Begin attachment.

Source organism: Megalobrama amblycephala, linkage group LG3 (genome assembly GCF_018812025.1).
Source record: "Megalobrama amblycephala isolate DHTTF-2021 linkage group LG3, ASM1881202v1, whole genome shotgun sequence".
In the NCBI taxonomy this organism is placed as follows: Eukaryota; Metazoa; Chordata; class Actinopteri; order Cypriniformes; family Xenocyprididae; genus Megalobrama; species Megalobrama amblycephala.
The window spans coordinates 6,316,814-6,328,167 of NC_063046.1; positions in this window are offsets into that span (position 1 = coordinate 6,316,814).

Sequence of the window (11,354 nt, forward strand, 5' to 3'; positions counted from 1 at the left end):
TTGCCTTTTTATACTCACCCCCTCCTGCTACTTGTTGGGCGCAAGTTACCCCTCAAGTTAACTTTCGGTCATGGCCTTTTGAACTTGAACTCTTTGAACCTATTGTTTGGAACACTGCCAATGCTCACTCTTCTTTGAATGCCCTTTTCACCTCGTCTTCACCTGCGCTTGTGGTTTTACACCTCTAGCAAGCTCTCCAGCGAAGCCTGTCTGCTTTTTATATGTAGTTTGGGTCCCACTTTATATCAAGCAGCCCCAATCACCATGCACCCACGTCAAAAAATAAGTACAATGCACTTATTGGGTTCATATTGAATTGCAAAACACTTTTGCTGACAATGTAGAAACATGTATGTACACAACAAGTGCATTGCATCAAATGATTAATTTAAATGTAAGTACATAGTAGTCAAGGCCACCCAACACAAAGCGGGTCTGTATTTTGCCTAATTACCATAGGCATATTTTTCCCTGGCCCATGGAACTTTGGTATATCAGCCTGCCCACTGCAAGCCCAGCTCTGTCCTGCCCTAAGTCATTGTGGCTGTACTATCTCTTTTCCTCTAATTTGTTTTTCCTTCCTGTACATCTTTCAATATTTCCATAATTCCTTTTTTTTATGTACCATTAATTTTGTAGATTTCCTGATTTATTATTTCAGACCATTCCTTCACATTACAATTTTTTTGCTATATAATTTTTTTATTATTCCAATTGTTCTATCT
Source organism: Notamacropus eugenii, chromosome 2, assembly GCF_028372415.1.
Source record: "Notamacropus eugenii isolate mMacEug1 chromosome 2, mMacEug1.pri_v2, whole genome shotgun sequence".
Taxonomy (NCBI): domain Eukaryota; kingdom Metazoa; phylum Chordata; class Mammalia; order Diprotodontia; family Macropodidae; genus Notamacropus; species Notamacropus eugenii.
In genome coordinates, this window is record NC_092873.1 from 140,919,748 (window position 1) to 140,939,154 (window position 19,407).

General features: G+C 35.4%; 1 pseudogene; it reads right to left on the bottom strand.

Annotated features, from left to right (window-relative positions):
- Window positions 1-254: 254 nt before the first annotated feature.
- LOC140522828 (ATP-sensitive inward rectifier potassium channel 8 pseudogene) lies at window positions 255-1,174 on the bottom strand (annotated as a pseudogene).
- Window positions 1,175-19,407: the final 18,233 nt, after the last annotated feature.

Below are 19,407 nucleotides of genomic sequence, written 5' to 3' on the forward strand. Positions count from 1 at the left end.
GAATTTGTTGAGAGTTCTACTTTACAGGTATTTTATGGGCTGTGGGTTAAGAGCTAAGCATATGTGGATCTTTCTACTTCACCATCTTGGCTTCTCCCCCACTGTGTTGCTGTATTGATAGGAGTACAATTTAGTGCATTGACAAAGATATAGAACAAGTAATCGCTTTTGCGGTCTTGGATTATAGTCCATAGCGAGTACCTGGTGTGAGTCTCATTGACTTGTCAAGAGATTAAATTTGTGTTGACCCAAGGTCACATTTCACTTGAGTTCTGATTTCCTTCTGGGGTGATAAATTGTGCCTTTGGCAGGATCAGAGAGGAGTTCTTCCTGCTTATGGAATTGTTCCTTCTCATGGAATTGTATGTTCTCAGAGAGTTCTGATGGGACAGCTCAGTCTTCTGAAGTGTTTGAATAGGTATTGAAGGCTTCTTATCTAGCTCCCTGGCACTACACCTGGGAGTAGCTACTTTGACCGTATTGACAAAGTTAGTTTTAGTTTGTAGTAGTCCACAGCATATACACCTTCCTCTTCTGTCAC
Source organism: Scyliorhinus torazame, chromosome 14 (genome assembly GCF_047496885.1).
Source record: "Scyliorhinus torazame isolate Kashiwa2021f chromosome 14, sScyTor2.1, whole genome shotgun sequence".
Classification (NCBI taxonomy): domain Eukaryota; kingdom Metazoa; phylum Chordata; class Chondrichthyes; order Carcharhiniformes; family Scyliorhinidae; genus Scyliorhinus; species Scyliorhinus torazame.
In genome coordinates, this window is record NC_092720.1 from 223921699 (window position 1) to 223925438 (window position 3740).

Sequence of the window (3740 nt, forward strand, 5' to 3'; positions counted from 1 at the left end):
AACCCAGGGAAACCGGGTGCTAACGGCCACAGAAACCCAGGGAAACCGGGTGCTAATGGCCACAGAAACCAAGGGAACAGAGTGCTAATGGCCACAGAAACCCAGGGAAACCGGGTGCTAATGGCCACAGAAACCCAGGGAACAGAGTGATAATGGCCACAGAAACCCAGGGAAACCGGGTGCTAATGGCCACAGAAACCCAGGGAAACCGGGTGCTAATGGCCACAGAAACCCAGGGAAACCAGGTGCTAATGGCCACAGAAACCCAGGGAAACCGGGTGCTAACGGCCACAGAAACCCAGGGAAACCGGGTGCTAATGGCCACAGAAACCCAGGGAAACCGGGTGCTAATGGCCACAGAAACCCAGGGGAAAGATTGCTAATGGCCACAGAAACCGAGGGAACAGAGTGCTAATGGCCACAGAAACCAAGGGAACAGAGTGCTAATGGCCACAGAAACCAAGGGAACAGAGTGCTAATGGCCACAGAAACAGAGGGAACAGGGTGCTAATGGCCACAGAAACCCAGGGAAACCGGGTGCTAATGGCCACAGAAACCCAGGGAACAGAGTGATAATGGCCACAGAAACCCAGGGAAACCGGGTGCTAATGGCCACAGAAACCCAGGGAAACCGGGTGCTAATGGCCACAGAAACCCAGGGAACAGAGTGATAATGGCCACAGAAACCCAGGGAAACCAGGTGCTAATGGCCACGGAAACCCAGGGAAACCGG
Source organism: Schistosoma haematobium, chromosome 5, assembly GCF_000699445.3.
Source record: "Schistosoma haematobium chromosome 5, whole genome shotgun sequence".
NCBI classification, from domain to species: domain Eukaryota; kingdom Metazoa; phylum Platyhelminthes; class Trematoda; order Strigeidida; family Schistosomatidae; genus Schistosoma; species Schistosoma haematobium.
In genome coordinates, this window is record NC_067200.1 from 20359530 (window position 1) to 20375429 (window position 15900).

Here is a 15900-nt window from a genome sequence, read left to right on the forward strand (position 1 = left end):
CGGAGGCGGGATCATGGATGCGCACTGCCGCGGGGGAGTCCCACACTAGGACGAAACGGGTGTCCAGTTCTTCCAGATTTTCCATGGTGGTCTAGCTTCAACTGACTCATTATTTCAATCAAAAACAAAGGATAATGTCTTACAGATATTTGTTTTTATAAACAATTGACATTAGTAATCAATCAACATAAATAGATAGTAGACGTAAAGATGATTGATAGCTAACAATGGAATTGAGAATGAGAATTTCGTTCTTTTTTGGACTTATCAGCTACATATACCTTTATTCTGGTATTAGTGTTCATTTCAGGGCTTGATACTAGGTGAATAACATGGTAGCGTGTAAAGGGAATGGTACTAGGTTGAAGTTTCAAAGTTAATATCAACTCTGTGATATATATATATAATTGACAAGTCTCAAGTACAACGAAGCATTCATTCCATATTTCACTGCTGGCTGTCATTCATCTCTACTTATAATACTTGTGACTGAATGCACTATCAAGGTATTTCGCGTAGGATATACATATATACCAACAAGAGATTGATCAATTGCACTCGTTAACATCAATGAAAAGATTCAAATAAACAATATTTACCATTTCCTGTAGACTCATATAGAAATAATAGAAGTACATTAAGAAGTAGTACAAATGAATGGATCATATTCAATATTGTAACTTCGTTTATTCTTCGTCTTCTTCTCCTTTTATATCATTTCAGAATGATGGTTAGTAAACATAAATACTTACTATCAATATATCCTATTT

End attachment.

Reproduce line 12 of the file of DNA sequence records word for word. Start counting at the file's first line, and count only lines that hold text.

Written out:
Annotated features, from left to right (window-relative positions):